By MICHELLE R. SMITH
PROVIDENCE, R.I. (AP) - The artist who turned a house where Rosa Parks once lived into an art piece says he's working to ensure the home is displayed in Rhode Island, even after Brown University pulled its support.
Ryan Mendoza says he has a First Amendment right to show the house.
Parks lived in the home for a time after she left the south for Detroit. It was on a demolition list before her niece saved it and worked with Mendoza, who first brought it in pieces to Germany.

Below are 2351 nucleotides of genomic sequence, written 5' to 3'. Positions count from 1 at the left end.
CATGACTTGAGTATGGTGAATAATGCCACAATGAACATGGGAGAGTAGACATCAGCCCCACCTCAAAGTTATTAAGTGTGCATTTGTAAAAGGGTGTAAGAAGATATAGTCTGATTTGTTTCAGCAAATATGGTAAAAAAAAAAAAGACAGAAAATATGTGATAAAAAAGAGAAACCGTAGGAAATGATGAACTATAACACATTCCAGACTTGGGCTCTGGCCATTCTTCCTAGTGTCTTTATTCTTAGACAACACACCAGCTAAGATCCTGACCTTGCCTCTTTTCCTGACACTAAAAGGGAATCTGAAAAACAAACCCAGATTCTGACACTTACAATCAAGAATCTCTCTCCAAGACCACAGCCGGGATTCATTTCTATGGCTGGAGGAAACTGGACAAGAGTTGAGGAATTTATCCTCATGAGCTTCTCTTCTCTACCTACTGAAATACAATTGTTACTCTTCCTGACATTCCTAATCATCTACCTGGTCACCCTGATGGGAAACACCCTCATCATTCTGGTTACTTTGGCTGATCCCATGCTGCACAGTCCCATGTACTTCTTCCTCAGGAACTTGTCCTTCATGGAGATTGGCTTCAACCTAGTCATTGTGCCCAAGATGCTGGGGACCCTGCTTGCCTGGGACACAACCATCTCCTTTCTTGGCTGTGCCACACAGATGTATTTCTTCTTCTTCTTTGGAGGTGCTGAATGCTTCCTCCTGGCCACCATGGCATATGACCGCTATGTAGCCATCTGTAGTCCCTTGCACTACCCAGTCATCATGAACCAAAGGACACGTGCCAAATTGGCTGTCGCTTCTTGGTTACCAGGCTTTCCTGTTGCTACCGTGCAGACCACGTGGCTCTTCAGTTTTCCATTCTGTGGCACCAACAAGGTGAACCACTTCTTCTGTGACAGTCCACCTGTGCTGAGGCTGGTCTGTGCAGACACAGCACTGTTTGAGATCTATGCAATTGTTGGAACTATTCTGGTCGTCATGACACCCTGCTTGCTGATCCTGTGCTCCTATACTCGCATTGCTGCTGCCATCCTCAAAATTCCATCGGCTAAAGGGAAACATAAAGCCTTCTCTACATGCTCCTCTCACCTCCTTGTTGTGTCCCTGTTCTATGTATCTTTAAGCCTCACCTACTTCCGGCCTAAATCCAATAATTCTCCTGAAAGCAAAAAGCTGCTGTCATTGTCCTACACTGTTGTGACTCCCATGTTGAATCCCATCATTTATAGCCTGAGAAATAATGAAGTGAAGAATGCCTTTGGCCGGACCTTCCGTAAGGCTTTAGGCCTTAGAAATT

He worked with Brown to bring it to Providence last month, but the Ivy League school canceled on Thursday , citing an unspecified dispute involving an institute that bears Parks' name.
The house is about 80 percent assembled. Mendoza hopes to complete it and open it to the public.
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